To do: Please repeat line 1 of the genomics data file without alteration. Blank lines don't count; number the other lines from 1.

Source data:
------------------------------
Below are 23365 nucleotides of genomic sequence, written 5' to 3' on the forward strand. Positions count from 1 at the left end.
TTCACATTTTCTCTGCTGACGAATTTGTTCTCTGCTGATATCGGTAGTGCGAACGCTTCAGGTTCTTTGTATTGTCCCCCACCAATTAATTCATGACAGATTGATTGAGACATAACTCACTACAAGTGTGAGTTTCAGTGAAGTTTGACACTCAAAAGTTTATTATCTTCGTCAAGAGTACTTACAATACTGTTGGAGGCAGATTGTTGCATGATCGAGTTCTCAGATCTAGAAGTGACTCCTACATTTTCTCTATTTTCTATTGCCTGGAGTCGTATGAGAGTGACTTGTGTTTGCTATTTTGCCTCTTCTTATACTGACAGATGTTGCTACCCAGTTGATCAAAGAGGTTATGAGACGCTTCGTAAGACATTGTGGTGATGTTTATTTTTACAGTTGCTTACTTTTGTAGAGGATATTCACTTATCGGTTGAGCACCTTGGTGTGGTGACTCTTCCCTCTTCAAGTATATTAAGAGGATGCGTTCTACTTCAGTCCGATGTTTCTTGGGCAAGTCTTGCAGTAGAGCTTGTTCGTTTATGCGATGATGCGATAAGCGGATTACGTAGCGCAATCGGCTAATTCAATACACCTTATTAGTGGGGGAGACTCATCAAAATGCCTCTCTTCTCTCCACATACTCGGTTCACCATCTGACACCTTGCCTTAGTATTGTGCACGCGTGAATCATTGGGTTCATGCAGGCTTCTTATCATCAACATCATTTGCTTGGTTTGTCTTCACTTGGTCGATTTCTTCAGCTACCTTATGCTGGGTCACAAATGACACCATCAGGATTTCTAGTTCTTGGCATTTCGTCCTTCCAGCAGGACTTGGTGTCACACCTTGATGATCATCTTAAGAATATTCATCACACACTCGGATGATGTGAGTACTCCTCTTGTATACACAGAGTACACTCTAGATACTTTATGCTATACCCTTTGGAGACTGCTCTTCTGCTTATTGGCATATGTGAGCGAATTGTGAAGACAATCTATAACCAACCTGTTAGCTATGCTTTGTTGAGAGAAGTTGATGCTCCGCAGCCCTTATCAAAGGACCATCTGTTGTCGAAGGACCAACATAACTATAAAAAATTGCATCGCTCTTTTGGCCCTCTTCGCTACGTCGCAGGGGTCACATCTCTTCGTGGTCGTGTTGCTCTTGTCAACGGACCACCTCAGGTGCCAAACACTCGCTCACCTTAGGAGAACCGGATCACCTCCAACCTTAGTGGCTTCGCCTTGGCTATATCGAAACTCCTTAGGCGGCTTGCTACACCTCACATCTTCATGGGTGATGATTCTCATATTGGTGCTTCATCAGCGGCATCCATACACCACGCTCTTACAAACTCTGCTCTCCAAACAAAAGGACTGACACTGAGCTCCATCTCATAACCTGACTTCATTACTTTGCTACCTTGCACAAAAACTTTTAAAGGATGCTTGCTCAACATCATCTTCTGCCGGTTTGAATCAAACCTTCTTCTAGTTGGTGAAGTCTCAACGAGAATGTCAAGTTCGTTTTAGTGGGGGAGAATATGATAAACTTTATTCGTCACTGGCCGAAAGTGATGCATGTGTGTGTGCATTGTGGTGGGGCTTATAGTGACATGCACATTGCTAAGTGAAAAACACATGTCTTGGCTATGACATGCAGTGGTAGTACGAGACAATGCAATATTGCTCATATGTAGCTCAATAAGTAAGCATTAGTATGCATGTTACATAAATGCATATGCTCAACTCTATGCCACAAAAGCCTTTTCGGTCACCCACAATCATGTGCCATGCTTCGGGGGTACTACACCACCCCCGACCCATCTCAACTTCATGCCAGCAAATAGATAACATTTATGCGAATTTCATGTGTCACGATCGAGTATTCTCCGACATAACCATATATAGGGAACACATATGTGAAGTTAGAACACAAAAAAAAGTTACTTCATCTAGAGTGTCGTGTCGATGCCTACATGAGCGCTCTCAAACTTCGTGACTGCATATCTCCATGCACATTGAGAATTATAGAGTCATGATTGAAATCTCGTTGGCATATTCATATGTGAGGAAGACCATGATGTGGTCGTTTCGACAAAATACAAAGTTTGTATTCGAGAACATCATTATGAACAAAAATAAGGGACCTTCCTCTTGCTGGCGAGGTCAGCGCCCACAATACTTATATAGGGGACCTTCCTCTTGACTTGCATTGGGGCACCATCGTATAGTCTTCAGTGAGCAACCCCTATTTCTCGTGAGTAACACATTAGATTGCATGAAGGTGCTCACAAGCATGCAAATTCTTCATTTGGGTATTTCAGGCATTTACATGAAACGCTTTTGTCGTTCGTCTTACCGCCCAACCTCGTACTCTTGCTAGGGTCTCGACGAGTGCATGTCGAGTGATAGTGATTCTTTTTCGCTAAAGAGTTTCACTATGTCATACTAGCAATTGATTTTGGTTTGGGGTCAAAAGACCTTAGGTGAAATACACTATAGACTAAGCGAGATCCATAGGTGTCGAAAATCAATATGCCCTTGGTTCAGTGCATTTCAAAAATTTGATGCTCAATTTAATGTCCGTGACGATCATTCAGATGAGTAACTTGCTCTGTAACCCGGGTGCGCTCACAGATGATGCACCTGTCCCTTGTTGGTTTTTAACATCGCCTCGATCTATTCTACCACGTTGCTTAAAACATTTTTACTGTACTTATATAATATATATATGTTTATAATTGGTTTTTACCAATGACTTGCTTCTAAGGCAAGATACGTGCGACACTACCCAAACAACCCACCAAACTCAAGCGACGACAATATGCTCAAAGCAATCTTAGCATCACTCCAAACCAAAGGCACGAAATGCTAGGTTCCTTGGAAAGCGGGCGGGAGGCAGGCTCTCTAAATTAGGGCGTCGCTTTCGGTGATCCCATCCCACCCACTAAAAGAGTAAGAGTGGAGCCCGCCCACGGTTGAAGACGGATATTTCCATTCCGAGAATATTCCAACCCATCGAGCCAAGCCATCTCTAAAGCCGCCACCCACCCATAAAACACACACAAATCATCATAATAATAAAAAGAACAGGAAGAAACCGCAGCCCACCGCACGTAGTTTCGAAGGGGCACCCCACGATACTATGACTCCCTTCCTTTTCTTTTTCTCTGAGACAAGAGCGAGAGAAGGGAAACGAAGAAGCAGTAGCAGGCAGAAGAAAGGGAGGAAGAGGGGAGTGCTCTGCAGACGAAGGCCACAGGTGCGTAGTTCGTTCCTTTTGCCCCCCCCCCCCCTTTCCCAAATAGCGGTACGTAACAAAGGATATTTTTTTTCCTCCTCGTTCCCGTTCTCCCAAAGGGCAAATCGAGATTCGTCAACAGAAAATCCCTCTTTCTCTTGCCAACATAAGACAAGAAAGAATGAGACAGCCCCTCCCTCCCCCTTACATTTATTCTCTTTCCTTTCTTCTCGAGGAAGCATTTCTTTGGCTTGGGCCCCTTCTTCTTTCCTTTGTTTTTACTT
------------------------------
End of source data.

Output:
Below are 23365 nucleotides of genomic sequence, written 5' to 3' on the forward strand. Positions count from 1 at the left end.